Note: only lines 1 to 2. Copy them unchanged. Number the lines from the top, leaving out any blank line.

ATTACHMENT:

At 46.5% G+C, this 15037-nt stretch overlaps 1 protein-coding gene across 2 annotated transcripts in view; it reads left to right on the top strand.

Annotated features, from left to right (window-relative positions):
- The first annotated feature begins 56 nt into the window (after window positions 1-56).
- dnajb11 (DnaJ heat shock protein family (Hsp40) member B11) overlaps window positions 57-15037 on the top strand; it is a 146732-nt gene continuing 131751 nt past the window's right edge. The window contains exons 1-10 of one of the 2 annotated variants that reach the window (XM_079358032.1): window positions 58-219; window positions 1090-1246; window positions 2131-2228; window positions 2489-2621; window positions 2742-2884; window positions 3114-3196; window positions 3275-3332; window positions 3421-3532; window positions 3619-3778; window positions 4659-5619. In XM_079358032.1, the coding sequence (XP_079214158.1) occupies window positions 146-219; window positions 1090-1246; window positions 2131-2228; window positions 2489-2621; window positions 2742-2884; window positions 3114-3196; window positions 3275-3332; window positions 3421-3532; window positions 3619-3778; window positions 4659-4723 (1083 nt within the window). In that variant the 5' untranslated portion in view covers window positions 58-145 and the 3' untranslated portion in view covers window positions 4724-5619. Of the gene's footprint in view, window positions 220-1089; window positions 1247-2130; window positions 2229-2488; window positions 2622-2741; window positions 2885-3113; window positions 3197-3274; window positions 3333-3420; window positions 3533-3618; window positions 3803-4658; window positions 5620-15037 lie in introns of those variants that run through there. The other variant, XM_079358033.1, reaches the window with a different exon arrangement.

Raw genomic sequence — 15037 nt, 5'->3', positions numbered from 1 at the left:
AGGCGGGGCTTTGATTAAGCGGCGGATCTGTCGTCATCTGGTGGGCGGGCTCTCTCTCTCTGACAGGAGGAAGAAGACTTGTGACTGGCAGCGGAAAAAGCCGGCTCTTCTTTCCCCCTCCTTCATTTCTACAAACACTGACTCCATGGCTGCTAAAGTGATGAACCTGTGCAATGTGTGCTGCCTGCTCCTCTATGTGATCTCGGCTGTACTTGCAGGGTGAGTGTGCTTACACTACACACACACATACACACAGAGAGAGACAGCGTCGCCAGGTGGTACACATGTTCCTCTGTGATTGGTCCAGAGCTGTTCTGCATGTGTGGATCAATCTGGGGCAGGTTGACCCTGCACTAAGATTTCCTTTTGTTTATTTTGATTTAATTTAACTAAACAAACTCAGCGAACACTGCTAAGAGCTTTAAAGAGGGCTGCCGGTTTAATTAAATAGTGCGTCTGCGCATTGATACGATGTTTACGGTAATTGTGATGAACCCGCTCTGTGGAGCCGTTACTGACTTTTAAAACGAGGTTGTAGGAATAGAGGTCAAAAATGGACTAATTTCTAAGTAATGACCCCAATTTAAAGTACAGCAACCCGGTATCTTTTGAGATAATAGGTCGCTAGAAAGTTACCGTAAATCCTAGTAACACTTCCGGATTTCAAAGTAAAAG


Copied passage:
At 46.5% G+C, this 15037-nt stretch overlaps 1 protein-coding gene across 2 annotated transcripts in view; it reads left to right on the top strand.

Annotated features, from left to right (window-relative positions):